* Deal should see full flight liberalization by 2014
* Should result in direct flights between more cities
* Brazilian demand surging, Europe seen rebounding
RIO DE JANEIRO, Sept 30 (Reuters) - Brazil's President Dilma Rousseff will sign an agreement with the European Union next week that aims to completely liberalize air travel between both sides by 2014 when Brazil hosts the soccer World Cup, a senior Brazilian aviation agency official said.
The "open skies" agreement between Latin America's largest economy and the 27-member EU comes as Brazilians' demand for international travel surges, fueled by a strong currency and the country's robust economy.
The nationwide 2014 tournament and the Olympic Games in Rio de Janeiro two years later are expected to draw an influx of European visitors.
Bruno Dalcolmo, the head of international relations for Brazil's national aviation agency ANAC, told Reuters in an interview the deal allows for an increase in flights every 12 months leading to full liberalization by 2014. The first year after the agreement should see a 20 percent increase in flight frequency, he said.
Brazil already has separate flight liberalization agreements with 15 EU member countries.
"It's the conclusion of a liberalization process that's been going on for the past 3-5 years," Dalcolmo said.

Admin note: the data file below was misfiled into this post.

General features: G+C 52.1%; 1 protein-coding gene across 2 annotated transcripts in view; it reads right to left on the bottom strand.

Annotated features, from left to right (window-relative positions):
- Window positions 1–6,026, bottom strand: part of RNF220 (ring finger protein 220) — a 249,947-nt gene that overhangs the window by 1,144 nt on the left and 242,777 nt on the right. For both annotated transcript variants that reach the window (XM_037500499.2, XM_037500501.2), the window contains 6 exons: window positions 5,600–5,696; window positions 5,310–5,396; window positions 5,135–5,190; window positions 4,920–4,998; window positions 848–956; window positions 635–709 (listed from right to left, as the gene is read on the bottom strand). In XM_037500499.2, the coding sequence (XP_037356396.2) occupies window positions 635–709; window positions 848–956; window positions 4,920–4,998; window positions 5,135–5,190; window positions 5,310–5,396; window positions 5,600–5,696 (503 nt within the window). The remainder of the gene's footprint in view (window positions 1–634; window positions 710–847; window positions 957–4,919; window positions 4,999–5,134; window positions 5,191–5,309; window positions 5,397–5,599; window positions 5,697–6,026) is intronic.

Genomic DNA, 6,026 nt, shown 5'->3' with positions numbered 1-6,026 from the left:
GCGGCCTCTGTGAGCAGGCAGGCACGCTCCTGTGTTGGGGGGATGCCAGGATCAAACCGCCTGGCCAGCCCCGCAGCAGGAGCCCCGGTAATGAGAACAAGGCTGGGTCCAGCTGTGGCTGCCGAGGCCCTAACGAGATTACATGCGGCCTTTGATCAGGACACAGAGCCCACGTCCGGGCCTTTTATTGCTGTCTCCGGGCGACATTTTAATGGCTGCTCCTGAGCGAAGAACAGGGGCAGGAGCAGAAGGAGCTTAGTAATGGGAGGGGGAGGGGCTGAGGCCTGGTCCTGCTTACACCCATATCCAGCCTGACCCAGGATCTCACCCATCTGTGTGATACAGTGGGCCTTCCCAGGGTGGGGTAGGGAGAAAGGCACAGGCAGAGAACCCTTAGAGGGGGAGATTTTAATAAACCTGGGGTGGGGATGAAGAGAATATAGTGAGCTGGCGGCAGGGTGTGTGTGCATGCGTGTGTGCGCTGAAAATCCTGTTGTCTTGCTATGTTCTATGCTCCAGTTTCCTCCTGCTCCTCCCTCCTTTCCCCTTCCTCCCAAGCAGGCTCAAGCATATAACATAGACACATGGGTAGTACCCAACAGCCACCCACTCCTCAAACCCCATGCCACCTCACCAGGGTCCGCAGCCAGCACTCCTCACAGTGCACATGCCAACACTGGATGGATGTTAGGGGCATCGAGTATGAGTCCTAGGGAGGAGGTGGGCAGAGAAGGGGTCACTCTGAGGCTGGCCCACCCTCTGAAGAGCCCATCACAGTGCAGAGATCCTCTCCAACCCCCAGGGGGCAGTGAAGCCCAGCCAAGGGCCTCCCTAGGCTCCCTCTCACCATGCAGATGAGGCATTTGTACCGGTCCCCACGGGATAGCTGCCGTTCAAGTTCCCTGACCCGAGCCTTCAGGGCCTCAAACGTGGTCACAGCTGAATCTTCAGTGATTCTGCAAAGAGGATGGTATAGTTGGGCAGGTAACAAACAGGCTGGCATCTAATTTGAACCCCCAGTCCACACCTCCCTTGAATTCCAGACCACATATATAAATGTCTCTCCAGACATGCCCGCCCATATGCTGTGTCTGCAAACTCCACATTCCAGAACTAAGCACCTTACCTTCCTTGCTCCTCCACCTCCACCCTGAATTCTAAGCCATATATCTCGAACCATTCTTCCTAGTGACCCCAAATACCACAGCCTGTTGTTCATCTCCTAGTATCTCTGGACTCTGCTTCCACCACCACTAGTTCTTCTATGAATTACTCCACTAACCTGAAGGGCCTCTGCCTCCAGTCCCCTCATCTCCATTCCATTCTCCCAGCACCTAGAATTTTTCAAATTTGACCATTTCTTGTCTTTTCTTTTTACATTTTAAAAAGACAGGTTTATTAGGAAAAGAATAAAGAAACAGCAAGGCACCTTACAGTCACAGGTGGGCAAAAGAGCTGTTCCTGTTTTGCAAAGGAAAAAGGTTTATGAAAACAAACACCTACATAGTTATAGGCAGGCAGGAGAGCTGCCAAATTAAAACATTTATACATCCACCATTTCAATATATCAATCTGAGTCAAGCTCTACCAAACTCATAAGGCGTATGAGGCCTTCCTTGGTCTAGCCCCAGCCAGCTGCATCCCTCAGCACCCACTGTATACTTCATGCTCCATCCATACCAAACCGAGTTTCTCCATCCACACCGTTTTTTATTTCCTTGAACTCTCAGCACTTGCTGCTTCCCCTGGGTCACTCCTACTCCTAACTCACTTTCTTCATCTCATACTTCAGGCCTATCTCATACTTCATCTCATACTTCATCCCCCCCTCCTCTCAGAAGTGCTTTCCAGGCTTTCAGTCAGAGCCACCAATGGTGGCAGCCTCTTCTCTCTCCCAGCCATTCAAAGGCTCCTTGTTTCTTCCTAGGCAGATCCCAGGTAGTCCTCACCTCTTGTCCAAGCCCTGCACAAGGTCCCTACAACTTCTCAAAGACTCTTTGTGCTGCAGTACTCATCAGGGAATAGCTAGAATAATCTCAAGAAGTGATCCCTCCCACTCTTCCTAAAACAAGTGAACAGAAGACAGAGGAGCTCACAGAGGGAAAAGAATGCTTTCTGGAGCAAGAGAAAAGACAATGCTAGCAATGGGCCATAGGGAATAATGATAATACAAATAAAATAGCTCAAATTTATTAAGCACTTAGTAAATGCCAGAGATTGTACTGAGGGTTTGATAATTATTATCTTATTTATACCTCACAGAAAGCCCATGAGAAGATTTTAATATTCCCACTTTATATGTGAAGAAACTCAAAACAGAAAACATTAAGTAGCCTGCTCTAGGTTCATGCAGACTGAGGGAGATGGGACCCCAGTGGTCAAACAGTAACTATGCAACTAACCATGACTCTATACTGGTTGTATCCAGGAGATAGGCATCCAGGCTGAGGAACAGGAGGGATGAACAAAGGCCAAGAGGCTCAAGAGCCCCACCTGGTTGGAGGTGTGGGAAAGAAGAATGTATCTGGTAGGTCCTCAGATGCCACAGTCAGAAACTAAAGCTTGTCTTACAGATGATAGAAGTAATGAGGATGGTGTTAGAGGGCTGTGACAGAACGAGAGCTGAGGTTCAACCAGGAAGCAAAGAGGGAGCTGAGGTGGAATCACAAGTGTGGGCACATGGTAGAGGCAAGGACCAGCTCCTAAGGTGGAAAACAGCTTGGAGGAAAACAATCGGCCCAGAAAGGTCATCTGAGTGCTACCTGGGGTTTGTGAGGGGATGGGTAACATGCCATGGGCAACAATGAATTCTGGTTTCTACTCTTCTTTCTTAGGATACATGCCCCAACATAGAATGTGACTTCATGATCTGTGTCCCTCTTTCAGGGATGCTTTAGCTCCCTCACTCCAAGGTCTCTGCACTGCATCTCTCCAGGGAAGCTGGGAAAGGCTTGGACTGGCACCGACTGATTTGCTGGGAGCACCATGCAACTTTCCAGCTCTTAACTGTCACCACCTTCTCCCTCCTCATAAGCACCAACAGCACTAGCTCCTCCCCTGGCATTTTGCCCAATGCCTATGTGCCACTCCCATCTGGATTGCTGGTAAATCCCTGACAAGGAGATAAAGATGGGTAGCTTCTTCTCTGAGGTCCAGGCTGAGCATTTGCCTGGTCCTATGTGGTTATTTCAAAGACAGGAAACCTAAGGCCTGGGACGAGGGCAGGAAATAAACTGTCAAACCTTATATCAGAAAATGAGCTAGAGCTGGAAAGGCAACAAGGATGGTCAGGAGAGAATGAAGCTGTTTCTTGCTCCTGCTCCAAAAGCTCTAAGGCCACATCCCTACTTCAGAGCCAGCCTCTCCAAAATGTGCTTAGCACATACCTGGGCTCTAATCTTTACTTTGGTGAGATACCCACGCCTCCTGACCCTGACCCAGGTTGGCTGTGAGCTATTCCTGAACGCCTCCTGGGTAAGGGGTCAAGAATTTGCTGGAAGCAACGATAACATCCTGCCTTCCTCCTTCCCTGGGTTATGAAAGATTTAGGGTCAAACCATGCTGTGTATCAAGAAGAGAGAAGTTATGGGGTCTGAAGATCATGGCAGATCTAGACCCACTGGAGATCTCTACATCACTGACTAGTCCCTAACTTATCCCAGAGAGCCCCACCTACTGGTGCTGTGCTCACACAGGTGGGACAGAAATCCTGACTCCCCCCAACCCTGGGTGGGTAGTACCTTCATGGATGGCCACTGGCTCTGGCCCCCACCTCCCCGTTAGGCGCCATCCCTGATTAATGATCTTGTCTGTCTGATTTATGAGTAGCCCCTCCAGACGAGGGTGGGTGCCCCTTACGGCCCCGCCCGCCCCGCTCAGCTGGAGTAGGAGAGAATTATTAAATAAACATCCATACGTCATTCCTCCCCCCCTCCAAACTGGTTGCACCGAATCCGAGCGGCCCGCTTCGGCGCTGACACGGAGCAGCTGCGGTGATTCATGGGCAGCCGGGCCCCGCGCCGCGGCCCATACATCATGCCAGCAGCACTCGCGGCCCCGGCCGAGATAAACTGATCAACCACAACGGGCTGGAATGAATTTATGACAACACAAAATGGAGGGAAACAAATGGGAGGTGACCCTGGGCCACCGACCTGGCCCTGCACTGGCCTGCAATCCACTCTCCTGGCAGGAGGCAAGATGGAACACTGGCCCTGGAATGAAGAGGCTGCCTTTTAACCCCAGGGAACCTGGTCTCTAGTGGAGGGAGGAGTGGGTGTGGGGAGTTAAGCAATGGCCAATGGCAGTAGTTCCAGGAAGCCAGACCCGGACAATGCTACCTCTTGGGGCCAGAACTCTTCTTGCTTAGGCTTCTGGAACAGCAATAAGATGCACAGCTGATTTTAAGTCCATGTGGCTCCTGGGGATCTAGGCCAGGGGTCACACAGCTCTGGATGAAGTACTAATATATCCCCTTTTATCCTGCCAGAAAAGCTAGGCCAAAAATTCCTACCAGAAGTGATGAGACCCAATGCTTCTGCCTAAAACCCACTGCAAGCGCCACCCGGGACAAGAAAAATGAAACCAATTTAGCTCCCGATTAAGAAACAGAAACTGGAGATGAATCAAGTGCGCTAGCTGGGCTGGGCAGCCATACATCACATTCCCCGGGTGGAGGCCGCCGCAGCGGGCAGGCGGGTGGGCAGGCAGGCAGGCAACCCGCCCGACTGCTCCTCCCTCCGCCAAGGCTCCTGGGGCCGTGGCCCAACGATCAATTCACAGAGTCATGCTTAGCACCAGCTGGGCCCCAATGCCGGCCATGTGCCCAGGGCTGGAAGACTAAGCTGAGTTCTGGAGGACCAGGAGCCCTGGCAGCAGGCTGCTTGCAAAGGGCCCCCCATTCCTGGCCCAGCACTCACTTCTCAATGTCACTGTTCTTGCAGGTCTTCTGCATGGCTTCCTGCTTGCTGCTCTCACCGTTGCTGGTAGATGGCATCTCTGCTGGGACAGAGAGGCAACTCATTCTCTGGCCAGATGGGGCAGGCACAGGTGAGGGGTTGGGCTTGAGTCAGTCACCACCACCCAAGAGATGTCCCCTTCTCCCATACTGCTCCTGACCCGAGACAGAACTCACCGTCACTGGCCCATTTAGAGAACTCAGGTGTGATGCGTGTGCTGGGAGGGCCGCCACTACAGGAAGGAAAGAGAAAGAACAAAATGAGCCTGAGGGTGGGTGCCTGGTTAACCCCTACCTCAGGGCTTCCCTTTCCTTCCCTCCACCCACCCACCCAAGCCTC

Rousseff will sign the agreement, which was concluded in March, in Brussels during her week-long visit to Europe next week.
Over three years the agreement should greatly expand the options for passengers traveling between Brazil and EU countries, reducing ticket prices and opening up more direct routes between smaller Brazilian and European cities.
Dalcolmo pointed to new routes linking the southern city of Porto Alegre to Lisbon (operated by Portuguese state carrier TAP) and Rio de Janeiro to Amsterdam (Air France KLM (AIRF.PA)) as examples of the type of direct links that are expected to grow in the coming years.
The number of passengers traveling between Brazil and Europe by air rose 11 percent last year to 4.9 million passengers. Most of the rise was accounted for by strong demand from Brazilians flush with a strong currency.
Dalcolmo said Brazil expected Europe to bounce back from its economic woes in the coming years, resulting in greater demand for flights to a wider range of Brazilian cities than the traditional hubs of Sao Paulo and Rio.
Brazil is scrambling to expand its airport capacity to meet surging domestic demand and prepare for an influx of international visitors for the World Cup, but Dalcolmo said that airports were prepared for a rise in international arrivals.
"International flights do not put that much pressure on the airports. Domestic demand is the main driver behind what we are seeing these days in Brazilian airports," he said.
The agreement also stipulates that no new international routes will be added for Sao Paulo's overloaded Guarulhos airport until after the open-skies liberalization process is completed in 2014.
Brazil is also negotiating an open-skies agreement with the United States, which it expects to complete by 2015. Dalcolmo said Brazil also aimed to secure a formal liberalization agreement with Argentina, Brazil's second-largest air travel market after the United States, in the next few years. (Reporting by Stuart Grudgings; Editing by Tim Dobbyn)